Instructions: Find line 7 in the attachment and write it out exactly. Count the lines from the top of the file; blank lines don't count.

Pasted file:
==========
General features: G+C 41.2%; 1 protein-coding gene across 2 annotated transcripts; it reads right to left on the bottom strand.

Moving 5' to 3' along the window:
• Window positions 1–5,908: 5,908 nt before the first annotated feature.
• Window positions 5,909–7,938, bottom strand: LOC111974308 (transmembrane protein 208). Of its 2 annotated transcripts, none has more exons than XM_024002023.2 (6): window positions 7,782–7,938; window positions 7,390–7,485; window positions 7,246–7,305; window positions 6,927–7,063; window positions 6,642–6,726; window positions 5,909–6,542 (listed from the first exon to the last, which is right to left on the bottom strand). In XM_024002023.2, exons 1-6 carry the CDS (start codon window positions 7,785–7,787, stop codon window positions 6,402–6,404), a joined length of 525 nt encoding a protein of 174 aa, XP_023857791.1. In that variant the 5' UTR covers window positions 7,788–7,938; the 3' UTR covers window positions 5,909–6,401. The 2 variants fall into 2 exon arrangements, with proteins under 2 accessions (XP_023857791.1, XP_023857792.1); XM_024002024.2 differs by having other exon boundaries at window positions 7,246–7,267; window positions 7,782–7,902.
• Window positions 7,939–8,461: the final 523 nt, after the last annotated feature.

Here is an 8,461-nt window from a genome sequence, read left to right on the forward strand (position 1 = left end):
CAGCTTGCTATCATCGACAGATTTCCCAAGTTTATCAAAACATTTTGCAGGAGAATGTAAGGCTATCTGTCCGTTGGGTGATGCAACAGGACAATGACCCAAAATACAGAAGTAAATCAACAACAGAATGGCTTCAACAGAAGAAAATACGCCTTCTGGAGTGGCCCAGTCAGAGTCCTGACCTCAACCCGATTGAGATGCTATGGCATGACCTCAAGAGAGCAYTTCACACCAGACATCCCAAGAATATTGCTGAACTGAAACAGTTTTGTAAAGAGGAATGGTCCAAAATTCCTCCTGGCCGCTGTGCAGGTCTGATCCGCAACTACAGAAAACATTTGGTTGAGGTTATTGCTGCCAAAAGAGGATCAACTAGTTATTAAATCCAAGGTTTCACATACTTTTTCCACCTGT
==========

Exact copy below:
CAGCTTGCTATCATCGACAGATTTCCCAAGTTTATCAAAACATTTTGCAGGAGAATGTAAGGCTATCTGTCCGTTGGGTGATGCAACAGGACAATGACCCAAAATACAGAAGTAAATCAACAACAGAATGGCTTCAACAGAAGAAAATACGCCTTCTGGAGTGGCCCAGTCAGAGTCCTGACCTCAACCCGATTGAGATGCTATGGCATGACCTCAAGAGAGCAYTTCACACCAGACATCCCAAGAATATTGCTGAACTGAAACAGTTTTGTAAAGAGGAATGGTCCAAAATTCCTCCTGGCCGCTGTGCAGGTCTGATCCGCAACTACAGAAAACATTTGGTTGAGGTTATTGCTGCCAAAAGAGGATCAACTAGTTATTAAATCCAAGGTTTCACATACTTTTTCCACCTGT